Apple's decision to allow only Web-based applications on the iPhone is considered its biggest limitation. But some app developers argue that the Web browser is the iPhone's biggest strength and could make it a smartphone of choice in business.
Information Builders, a provider of business intelligence and Web-reporting software, is one of the first to offer a mobile analytics tool that lets businesses interact with data on a smartphone similar to the way they would on a desktop. The company's WebFocus Active Reports software can be accessed through a Web browser on any smartphone.
Users can perform 90% of Excel functions in the Web browser, including viewing reports, applying calculations, visualizing data, creating charts, and changing chart types, said Rado Kotorov, director of strategic product management at Information Builders, in an interview.
One drawback of browser-based apps is they require users to stay connected to the Internet because they need to interact with a server. Kotorov said Information Builders addressed the issue by allowing users to access Active Reports without an Internet connection. Interaction happens in the browser instead of a server, he said.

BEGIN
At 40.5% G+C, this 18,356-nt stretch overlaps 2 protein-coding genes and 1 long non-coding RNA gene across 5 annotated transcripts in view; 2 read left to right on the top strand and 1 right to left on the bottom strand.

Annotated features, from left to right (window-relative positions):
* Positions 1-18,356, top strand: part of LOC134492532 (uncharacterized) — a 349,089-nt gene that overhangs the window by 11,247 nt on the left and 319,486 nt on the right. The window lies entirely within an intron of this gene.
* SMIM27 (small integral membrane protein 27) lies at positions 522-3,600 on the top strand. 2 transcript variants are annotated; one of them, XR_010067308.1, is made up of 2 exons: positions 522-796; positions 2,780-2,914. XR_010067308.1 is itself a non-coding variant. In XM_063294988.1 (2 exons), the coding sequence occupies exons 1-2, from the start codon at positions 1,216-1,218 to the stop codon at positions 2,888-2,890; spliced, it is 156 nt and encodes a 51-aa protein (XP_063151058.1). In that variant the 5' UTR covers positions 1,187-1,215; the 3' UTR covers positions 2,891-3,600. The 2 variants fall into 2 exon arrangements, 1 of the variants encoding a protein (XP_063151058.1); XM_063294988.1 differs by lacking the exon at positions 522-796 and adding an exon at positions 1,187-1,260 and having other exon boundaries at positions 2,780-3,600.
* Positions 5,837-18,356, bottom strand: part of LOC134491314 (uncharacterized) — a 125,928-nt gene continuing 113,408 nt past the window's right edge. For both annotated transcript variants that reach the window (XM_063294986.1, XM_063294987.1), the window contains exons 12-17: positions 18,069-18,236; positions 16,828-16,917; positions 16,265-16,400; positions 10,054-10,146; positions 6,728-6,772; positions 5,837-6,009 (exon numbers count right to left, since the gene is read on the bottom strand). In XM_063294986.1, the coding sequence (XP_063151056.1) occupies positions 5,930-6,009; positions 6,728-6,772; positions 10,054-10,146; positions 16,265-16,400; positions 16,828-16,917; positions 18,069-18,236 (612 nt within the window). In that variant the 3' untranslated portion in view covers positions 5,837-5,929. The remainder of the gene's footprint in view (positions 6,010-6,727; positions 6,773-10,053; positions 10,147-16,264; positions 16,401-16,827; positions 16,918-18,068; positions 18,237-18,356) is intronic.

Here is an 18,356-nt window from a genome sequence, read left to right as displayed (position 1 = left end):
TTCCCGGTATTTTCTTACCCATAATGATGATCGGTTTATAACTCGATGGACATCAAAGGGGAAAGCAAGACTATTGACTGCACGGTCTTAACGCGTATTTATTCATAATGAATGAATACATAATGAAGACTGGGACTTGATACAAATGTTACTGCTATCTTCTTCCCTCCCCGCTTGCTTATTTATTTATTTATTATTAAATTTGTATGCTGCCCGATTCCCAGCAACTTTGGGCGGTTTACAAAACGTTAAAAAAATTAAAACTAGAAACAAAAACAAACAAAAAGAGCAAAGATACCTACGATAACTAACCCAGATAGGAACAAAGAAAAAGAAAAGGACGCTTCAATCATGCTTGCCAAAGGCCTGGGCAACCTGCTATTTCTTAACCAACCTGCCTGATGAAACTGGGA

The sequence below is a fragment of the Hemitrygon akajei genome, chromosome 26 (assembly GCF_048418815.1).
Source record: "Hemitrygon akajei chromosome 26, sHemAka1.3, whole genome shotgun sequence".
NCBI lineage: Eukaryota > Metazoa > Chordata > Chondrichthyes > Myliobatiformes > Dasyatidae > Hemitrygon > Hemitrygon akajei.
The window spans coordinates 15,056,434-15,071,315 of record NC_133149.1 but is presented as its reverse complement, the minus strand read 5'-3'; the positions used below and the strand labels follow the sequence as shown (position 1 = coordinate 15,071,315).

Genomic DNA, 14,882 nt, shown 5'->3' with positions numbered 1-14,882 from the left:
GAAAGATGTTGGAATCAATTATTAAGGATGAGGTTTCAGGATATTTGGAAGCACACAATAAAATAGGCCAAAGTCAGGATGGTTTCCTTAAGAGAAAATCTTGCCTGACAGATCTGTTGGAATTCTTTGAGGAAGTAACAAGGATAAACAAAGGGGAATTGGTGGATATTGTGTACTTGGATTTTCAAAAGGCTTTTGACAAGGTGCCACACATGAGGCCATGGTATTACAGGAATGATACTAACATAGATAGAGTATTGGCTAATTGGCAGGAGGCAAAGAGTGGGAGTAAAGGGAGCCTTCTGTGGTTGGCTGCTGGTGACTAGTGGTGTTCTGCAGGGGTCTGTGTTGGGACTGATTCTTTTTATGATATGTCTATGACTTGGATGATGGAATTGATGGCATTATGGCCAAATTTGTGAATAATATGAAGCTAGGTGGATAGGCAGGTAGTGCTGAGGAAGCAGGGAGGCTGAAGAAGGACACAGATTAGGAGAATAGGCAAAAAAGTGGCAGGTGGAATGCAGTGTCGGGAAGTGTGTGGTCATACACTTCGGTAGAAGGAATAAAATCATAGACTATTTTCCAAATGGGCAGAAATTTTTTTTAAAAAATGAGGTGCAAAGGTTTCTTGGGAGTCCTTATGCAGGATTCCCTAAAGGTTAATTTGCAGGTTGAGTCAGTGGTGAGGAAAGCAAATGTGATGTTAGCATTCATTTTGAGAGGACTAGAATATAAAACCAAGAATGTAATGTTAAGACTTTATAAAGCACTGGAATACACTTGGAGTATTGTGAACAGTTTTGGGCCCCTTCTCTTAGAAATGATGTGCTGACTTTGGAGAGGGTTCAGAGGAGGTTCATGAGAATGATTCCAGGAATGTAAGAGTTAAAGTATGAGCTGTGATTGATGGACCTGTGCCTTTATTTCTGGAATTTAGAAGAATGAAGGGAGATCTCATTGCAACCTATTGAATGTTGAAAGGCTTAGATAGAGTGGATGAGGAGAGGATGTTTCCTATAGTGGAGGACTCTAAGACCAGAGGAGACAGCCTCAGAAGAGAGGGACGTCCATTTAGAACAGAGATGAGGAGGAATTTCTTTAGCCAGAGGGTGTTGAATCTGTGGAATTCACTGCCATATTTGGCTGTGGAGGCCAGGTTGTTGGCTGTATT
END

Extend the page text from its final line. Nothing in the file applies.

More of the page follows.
One benefit of browser-based apps is they don't need to be tailored to specific smartphones. If a company has a mix of Windows Mobile, BlackBerry, and Palm OS smartphones, it can administer the same app to all of them instead of downloading client-based software on each smartphone.
"What will revolutionize Web-based business apps on smartphones are full-featured browsers like Safari on the iPhone and the Opera Mini," Kotorov said.
Last month, Opera Software released a free beta of Opera Mini 4, the newest version of its mobile Web browser. Opera Mini 4 includes a zoom feature originally introduced by Opera Software for Nintendo's Wii. The zoom feature dives into a page and snaps the content to make scrolling smooth. If used on a BlackBerry, it solves the horizontal scrolling issue.
Similarly, the iPhone's sophisticated mobile browser could be its ticket to the enterprise. Mobile business users often cite a poor Web browsing experience, small screen size, and limited memory as the pitfalls of smartphones. The iPhone addresses all three. "Soon expect to have 30-Gbytes of storage on these devices," Kotorov said. "The iPhone is like a mini computer that could become a good alternative to a $3,000 laptop for someone who's only creating reports or showing presentations."